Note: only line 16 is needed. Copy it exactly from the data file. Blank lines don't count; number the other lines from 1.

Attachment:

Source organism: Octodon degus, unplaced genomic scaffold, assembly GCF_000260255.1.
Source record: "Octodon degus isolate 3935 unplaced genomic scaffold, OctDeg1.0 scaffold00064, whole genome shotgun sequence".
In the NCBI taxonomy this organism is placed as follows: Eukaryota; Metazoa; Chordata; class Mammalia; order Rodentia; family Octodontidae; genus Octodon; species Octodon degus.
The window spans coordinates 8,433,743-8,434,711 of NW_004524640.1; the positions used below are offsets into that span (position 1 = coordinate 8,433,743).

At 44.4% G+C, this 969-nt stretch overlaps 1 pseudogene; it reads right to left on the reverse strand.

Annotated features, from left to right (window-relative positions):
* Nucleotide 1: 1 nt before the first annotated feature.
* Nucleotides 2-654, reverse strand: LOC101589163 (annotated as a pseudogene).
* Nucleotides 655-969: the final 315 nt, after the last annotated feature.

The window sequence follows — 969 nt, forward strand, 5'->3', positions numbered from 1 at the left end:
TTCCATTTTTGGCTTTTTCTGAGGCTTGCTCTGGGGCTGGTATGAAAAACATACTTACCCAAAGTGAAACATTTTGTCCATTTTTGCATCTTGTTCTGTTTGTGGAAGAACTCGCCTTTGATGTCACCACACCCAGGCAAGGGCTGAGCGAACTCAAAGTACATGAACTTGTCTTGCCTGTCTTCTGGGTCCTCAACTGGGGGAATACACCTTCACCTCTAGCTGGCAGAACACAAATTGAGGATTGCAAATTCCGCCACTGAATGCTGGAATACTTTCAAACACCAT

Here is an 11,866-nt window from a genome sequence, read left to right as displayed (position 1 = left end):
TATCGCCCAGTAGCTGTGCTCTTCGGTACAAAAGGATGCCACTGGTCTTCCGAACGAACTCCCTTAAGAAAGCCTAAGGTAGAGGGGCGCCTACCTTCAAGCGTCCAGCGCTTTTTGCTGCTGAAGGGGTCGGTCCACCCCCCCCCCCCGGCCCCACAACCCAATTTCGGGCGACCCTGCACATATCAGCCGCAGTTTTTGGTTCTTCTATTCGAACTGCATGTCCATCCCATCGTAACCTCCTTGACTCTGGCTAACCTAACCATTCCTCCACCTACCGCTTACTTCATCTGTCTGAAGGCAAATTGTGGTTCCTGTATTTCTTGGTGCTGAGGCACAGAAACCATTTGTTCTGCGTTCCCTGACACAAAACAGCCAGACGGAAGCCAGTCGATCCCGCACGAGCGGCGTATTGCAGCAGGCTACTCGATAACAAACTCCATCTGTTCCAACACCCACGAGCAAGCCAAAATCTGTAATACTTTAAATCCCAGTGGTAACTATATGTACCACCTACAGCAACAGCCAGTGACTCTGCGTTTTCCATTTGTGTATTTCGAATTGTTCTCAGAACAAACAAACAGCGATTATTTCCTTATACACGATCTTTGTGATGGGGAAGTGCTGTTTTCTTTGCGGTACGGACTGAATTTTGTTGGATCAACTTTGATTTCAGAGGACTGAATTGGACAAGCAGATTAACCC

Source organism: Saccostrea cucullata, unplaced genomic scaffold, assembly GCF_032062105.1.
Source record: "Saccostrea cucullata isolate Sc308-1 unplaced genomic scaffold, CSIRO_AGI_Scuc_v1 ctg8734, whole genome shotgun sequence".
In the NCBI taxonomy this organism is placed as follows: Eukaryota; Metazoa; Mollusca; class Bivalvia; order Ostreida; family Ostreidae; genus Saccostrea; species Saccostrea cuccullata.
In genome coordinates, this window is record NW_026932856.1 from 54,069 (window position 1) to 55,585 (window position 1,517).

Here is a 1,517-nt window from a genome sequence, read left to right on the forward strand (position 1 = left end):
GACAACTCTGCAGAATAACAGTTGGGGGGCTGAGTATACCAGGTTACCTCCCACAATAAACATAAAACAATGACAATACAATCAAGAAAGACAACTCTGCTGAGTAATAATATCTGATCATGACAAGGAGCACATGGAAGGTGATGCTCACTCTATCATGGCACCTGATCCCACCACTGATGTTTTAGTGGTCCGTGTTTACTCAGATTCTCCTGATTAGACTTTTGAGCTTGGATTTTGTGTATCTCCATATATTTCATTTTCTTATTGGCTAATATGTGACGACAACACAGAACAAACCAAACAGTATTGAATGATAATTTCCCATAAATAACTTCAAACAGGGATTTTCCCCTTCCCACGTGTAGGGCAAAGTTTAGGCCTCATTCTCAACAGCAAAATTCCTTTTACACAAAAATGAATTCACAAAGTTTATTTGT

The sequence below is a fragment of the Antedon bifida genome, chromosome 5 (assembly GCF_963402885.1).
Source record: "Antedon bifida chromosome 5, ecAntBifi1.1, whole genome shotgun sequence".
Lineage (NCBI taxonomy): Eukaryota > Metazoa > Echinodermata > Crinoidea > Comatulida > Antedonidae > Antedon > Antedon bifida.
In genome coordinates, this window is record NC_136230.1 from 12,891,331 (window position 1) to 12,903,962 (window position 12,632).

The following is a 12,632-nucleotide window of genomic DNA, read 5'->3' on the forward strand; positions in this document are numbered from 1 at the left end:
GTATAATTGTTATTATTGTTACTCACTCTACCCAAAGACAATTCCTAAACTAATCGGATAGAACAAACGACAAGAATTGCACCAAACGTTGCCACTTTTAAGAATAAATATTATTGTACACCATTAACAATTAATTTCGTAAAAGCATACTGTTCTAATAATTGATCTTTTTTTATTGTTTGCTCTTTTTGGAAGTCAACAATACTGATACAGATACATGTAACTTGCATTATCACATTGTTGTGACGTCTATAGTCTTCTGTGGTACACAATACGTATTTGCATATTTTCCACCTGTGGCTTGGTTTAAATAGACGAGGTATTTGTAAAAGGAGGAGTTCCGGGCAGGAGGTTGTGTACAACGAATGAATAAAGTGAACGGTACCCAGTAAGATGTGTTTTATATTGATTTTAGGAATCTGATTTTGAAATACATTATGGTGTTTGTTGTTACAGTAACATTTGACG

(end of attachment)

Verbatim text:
In the NCBI taxonomy this organism is placed as follows: Eukaryota; Metazoa; Mollusca; class Bivalvia; order Ostreida; family Ostreidae; genus Saccostrea; species Saccostrea cuccullata.